Does inheritance tax have a future?

June 12, 2019

While inheritance tax (IHT) comes under scrutiny from the government, a paper presented to the Labour Party has suggested it should be abolished.

Labour Party proposals to kill off IHT and replace it with a gifts tax were reported across several newspapers last month. The coverage was somewhat creative, as the idea was in a paper prepared for the Labour Party primarily focused on reforming the taxation of land. The gifts tax section covered just half a page and did little more than revive a structure proposed over a year ago by the Institute for Public Policy Research (IPPR).

These proposals are not yet Labour Party policy – they will only be considered when the party prepares its manifesto for the next election, which could be as far away as 2022. However, it’s worth considering how IHT might be transformed into a gifts tax.

The major change proposed is that liability would shift to the recipient of a gift or legacy, instead of the person making the gift or bequest. This approach is common in other countries which levy estate taxes. The IPPR framework would make gifts and bequests totalling £125,000 (indexed to inflation) over a lifetime free of tax. Beyond that threshold, any amount received would be treated as income and taxed accordingly. The new tax would raise almost three times as much as IHT. The paper on land tax reform added one tweak to the IPPR proposals: a new tax on equity release which it described as a “key means of avoiding inheritance tax”.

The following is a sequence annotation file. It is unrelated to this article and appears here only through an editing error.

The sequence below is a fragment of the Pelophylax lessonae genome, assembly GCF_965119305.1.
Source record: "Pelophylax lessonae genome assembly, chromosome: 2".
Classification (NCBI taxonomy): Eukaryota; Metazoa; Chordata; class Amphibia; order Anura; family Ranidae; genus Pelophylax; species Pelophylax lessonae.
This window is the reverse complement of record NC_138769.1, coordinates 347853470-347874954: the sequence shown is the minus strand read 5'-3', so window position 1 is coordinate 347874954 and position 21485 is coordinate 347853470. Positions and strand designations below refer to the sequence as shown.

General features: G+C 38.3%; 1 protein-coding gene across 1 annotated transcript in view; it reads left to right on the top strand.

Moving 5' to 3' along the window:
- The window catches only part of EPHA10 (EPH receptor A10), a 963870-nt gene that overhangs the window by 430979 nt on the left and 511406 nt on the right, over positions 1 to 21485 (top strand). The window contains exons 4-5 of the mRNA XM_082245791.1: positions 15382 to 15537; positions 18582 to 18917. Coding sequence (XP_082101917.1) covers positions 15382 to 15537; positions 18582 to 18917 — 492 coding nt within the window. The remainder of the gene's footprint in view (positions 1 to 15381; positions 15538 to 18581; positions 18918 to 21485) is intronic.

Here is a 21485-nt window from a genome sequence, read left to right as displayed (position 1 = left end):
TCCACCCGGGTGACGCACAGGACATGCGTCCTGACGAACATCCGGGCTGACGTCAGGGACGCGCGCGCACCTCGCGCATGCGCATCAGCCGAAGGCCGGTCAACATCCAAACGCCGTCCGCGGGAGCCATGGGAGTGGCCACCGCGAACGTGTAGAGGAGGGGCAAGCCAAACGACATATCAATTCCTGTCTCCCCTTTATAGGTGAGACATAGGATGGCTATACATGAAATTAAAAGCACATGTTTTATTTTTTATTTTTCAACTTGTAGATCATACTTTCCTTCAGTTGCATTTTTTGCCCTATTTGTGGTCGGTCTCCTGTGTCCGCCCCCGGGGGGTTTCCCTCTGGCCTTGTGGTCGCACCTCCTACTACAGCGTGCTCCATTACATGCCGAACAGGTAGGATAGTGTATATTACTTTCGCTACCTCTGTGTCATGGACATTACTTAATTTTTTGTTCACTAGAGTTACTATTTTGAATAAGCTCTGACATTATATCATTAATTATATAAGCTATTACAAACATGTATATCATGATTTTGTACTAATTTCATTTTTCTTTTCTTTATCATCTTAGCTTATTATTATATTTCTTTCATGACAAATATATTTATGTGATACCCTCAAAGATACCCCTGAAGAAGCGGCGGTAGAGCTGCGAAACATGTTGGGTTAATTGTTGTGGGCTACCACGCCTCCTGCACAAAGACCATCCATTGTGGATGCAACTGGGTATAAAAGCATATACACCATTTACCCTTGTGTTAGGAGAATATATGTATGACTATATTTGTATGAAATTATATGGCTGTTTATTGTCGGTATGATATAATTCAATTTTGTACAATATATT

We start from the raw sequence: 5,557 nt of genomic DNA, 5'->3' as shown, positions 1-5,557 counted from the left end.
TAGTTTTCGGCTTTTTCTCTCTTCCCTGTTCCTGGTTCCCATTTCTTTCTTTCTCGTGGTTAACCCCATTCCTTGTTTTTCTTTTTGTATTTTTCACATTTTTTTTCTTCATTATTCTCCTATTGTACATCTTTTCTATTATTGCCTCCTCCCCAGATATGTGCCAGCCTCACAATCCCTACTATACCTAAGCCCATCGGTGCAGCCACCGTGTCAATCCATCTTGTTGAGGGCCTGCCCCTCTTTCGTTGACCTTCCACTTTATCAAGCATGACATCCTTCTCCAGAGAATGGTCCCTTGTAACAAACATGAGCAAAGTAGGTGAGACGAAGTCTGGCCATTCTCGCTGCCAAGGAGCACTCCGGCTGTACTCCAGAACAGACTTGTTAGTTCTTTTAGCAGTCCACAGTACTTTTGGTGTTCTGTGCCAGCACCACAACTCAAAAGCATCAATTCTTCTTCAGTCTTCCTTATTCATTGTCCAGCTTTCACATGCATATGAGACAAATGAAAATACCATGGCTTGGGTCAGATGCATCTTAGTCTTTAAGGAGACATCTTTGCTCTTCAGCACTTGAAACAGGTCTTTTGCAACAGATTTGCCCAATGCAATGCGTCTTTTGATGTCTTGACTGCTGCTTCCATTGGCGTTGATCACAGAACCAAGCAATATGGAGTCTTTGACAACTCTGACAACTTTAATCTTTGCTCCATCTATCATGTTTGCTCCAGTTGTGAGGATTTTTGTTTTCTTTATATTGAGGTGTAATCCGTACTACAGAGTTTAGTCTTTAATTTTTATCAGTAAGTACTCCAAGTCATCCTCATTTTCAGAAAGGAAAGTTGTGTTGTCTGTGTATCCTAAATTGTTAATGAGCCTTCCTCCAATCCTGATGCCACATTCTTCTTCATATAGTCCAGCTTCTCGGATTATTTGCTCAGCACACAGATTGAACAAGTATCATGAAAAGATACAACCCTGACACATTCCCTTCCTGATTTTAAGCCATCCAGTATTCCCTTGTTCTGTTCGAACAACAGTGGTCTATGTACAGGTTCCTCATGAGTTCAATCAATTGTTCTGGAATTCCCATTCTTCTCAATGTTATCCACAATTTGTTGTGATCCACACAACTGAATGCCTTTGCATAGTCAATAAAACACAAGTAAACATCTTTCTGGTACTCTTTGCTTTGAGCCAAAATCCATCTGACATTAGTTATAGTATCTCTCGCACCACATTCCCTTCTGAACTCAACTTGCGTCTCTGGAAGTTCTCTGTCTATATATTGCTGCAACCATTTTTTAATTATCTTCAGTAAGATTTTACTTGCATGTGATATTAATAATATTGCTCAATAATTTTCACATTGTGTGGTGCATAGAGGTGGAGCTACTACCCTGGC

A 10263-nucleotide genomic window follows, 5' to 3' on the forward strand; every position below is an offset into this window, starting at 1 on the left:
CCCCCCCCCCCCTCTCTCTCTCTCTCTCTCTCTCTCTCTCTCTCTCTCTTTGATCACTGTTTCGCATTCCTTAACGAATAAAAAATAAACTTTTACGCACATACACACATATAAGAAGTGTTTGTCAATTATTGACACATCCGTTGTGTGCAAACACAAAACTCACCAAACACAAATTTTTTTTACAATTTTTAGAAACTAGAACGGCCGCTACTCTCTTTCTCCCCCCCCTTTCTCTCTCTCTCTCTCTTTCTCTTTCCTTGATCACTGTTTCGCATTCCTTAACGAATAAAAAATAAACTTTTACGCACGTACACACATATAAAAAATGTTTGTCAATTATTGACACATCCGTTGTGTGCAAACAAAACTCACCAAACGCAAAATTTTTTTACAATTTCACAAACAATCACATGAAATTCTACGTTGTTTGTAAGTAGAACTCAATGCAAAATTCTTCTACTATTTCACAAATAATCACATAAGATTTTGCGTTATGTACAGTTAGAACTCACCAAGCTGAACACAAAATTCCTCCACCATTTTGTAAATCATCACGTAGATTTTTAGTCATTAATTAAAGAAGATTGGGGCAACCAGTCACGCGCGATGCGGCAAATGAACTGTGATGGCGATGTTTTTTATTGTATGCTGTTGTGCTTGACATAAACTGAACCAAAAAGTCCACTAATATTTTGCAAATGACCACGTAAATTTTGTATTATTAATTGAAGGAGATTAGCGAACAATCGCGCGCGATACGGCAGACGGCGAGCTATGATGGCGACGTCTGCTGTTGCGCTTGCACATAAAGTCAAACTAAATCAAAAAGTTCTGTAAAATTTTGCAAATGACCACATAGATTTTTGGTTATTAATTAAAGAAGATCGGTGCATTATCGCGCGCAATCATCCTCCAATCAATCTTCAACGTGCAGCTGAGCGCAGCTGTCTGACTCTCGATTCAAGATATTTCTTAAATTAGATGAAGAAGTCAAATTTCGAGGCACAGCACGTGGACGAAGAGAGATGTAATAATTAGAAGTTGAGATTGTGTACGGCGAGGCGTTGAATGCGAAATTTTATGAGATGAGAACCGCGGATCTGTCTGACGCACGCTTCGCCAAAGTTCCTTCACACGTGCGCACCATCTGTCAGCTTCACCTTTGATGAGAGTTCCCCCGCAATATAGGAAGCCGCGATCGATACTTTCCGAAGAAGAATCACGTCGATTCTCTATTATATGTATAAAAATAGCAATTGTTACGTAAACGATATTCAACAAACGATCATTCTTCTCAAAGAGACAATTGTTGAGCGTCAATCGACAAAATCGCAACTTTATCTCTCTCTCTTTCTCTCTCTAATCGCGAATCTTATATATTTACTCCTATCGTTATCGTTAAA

Despite the relatively few estates that end up paying IHT, it is generally regarded as the UK’s most hated tax. However, IHT is much easier to sidestep than a lifetime gifts tax would be. Under IHT, the general principle is that outright gifts only enter the IHT calculation if they are made within seven years of death.

In a rare cheering move, the government announced in June that compensation payments from the German government to survivors of the Kindertransport, rescued prior to the Second World War, will be not liable for tax as part of those individuals’ estates.

If the impact of IHT on what your children and grandchildren will receive concerns you, now could be a good time to discuss with us the ways in which you can take advantage of the generous treatment of lifetime gifts…while it lasts.

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